# Find 3 different nonisomorphic graphs with 8 vertices that have the degree sequence 2,2,2,2,2,2,2,2. Answer: An 8-cycle, or two 4-cycles, or a 3-cycle and a 5-cycle.

Nonisomorphic graphs Discrete Math
Find 3 different nonisomorphic graphs with 8 vertices that have the degree sequence 2,2,2,2,2,2,2,2. Answer: An 8-cycle, or two 4-cycles, or a 3-cycle and a 5-cycle.
Can someone show me how these three answers were found? I am a little confused with nonisomorphic graphs. I used to think you could just change the name of each vertex because no matter how you rearranged the vertices they would never be able to be rearranged back to their previous form. But then I was wrong and was told that you have to pay attention to adjacency but how? So for this question, how did the person come by these three answers?
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Eve Good
Step 1
Changing the names of the vertices results in an isomorphic graph, of course: the isomorphism sends each vertex to itself under its former name.
Two graphs are isomorphic if there's any bijection between vertices which always takes an edge to an edge; in other words, a bijection of the vertices that preserves adjacency, as you mentioned. It means that it's possible to draw the two graphs the same way.
For instance, on a given set of eight vertices, there are going to be $\left(\genfrac{}{}{0}{}{8}{5}\right)\frac{4!}{2}=672$ different graphs consisting of a 5-cycle and a 3-cycle; but all of them are isomorphic. Suppose G and H are two such graphs. Say the vertices on the 5-cycle in G, in cyclic order, are ${v}_{1},{v}_{2},{v}_{3},{v}_{4},{v}_{5}$, and the vertices on its 3-cycle are ${v}_{6},{v}_{7},{v}_{8}$, while the vertices in H are ${w}_{1},{w}_{2},{w}_{3},{w}_{4},{w}_{5}$ on the 5-cycle and ${w}_{1},{w}_{2},{w}_{3}$ on the 3-cycle. Then mapping ${v}_{i}↦{w}_{i}$ is an isomorphism.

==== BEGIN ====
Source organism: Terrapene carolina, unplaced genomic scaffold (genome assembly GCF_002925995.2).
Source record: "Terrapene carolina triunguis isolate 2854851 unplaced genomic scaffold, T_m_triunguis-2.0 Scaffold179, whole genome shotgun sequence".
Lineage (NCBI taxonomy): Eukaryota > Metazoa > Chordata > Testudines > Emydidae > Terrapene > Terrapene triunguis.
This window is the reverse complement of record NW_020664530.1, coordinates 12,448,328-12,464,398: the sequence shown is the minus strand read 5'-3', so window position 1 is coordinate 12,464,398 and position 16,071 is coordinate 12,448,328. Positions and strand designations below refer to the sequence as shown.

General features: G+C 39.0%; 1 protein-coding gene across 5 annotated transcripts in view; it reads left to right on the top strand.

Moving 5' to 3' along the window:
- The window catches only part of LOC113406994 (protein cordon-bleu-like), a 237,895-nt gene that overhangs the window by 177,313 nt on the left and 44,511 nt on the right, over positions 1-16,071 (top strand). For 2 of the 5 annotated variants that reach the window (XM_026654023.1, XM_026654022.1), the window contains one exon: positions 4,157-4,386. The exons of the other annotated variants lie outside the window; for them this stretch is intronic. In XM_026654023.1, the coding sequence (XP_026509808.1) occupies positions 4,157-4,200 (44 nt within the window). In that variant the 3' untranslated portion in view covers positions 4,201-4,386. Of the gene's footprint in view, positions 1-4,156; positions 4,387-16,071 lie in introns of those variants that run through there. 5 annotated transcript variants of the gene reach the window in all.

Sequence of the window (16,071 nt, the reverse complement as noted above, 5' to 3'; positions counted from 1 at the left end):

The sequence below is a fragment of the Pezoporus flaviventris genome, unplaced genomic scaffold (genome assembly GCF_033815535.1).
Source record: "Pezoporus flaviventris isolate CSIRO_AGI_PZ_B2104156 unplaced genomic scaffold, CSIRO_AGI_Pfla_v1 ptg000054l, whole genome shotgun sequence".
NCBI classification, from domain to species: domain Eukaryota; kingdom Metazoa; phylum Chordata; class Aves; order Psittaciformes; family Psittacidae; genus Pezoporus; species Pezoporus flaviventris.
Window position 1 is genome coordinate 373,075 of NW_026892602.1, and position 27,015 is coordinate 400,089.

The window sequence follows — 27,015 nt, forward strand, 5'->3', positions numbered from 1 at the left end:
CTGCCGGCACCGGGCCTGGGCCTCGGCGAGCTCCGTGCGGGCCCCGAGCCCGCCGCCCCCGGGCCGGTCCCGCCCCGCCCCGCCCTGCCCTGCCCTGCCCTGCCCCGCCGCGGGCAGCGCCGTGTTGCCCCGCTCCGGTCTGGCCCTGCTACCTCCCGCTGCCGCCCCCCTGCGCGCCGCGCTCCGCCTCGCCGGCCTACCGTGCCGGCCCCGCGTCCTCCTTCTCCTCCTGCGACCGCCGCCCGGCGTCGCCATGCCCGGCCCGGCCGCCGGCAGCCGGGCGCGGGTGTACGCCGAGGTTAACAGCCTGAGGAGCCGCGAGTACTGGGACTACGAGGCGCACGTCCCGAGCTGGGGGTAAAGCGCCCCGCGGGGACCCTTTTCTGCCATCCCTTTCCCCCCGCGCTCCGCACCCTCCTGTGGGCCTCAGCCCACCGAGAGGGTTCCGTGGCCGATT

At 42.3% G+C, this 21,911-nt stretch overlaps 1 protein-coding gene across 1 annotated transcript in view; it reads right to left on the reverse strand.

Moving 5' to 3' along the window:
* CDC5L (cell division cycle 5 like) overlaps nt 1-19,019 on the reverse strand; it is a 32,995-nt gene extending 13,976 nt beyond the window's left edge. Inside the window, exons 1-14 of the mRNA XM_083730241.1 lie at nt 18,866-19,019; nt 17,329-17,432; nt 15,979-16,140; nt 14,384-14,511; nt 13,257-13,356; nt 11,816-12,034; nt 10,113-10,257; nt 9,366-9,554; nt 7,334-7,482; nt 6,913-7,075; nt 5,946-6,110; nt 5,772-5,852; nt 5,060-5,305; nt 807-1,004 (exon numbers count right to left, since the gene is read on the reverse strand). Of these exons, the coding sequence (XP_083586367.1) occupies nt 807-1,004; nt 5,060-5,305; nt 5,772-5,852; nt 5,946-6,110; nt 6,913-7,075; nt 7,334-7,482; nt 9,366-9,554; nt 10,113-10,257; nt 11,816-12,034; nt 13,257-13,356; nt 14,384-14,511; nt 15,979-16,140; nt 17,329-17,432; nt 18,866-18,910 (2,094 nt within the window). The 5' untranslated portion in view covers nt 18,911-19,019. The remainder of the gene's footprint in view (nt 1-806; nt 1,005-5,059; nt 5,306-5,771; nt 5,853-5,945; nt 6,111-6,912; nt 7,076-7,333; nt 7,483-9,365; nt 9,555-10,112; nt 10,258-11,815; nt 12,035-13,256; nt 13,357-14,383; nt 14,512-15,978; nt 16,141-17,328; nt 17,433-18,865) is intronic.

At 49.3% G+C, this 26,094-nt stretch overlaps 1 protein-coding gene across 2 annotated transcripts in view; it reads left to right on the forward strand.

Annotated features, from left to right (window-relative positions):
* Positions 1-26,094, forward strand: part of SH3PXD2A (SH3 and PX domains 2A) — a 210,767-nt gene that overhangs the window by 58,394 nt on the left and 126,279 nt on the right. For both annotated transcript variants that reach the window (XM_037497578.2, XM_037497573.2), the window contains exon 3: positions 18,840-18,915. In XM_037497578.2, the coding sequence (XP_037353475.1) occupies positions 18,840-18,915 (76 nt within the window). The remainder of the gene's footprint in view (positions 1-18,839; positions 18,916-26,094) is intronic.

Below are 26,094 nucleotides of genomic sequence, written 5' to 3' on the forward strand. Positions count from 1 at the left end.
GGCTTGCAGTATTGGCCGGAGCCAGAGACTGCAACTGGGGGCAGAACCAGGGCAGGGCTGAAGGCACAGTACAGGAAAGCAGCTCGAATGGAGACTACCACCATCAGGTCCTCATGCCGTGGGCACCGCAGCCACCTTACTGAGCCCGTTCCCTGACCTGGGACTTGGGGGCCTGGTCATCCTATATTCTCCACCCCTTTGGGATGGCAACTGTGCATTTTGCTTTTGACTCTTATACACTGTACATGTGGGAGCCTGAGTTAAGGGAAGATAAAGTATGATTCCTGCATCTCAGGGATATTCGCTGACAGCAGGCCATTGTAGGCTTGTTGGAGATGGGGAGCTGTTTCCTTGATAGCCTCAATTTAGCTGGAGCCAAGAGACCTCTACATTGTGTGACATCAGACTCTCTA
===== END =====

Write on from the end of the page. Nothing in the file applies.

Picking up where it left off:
Step 2
Coming to these three kinds of 2-regular 8-vertex graphs isn't too hard, if you know this fact:
If every vertex has degree two, then the graph consists of disjoint cycles (or infinite chains.)So, how can you possibly break 8 vertices into cycles? It seems that the definition you use for "graph" doesn't allow multiple edges or loops, so that a cycle must have at least three vertices.